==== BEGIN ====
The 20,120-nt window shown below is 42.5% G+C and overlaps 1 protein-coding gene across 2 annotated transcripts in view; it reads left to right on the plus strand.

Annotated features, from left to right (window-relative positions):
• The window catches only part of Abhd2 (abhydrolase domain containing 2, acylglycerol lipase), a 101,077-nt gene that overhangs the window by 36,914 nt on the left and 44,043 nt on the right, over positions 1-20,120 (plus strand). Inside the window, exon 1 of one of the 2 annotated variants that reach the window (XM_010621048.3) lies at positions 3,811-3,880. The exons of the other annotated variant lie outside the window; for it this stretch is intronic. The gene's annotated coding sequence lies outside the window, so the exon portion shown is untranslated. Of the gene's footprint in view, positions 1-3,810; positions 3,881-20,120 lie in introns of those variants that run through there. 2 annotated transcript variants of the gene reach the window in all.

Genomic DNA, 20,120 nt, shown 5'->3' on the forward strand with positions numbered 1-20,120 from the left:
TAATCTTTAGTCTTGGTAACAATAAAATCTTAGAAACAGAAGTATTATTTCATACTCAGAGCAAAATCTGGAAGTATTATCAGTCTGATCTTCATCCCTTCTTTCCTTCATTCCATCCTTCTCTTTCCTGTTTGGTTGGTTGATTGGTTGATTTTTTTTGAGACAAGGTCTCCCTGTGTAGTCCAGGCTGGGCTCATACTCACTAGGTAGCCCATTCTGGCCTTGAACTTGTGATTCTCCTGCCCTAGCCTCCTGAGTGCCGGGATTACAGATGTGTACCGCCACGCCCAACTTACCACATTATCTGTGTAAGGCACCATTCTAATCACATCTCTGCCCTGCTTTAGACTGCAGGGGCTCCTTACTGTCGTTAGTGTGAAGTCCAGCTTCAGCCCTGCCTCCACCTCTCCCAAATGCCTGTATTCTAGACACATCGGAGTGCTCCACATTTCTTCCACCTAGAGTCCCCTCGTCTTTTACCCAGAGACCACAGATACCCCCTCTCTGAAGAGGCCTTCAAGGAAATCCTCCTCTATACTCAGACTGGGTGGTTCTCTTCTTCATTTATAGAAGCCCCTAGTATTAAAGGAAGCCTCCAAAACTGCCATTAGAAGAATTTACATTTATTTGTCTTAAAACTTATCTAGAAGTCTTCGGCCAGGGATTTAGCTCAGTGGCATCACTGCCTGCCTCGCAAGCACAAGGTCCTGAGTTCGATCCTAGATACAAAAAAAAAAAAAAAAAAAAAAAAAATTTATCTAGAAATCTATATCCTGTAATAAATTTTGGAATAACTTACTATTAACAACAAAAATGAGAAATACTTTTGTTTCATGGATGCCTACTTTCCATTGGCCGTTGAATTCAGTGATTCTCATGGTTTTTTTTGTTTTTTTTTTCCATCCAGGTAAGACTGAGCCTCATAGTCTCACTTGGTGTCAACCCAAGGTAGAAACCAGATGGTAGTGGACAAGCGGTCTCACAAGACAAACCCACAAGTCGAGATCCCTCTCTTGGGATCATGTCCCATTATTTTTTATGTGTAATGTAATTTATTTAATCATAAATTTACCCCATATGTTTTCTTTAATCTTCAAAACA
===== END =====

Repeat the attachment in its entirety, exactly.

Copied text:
The 20,120-nt window shown below is 42.5% G+C and overlaps 1 protein-coding gene across 2 annotated transcripts in view; it reads left to right on the plus strand.

Annotated features, from left to right (window-relative positions):
• The window catches only part of Abhd2 (abhydrolase domain containing 2, acylglycerol lipase), a 101,077-nt gene that overhangs the window by 36,914 nt on the left and 44,043 nt on the right, over positions 1-20,120 (plus strand). Inside the window, exon 1 of one of the 2 annotated variants that reach the window (XM_010621048.3) lies at positions 3,811-3,880. The exons of the other annotated variant lie outside the window; for it this stretch is intronic. The gene's annotated coding sequence lies outside the window, so the exon portion shown is untranslated. Of the gene's footprint in view, positions 1-3,810; positions 3,881-20,120 lie in introns of those variants that run through there. 2 annotated transcript variants of the gene reach the window in all.

Genomic DNA, 20,120 nt, shown 5'->3' on the forward strand with positions numbered 1-20,120 from the left:
TAATCTTTAGTCTTGGTAACAATAAAATCTTAGAAACAGAAGTATTATTTCATACTCAGAGCAAAATCTGGAAGTATTATCAGTCTGATCTTCATCCCTTCTTTCCTTCATTCCATCCTTCTCTTTCCTGTTTGGTTGGTTGATTGGTTGATTTTTTTTGAGACAAGGTCTCCCTGTGTAGTCCAGGCTGGGCTCATACTCACTAGGTAGCCCATTCTGGCCTTGAACTTGTGATTCTCCTGCCCTAGCCTCCTGAGTGCCGGGATTACAGATGTGTACCGCCACGCCCAACTTACCACATTATCTGTGTAAGGCACCATTCTAATCACATCTCTGCCCTGCTTTAGACTGCAGGGGCTCCTTACTGTCGTTAGTGTGAAGTCCAGCTTCAGCCCTGCCTCCACCTCTCCCAAATGCCTGTATTCTAGACACATCGGAGTGCTCCACATTTCTTCCACCTAGAGTCCCCTCGTCTTTTACCCAGAGACCACAGATACCCCCTCTCTGAAGAGGCCTTCAAGGAAATCCTCCTCTATACTCAGACTGGGTGGTTCTCTTCTTCATTTATAGAAGCCCCTAGTATTAAAGGAAGCCTCCAAAACTGCCATTAGAAGAATTTACATTTATTTGTCTTAAAACTTATCTAGAAGTCTTCGGCCAGGGATTTAGCTCAGTGGCATCACTGCCTGCCTCGCAAGCACAAGGTCCTGAGTTCGATCCTAGATACAAAAAAAAAAAAAAAAAAAAAAAAAATTTATCTAGAAATCTATATCCTGTAATAAATTTTGGAATAACTTACTATTAACAACAAAAATGAGAAATACTTTTGTTTCATGGATGCCTACTTTCCATTGGCCGTTGAATTCAGTGATTCTCATGGTTTTTTTTGTTTTTTTTTTCCATCCAGGTAAGACTGAGCCTCATAGTCTCACTTGGTGTCAACCCAAGGTAGAAACCAGATGGTAGTGGACAAGCGGTCTCACAAGACAAACCCACAAGTCGAGATCCCTCTCTTGGGATCATGTCCCATTATTTTTTATGTGTAATGTAATTTATTTAATCATAAATTTACCCCATATGTTTTCTTTAATCTTCAAAACA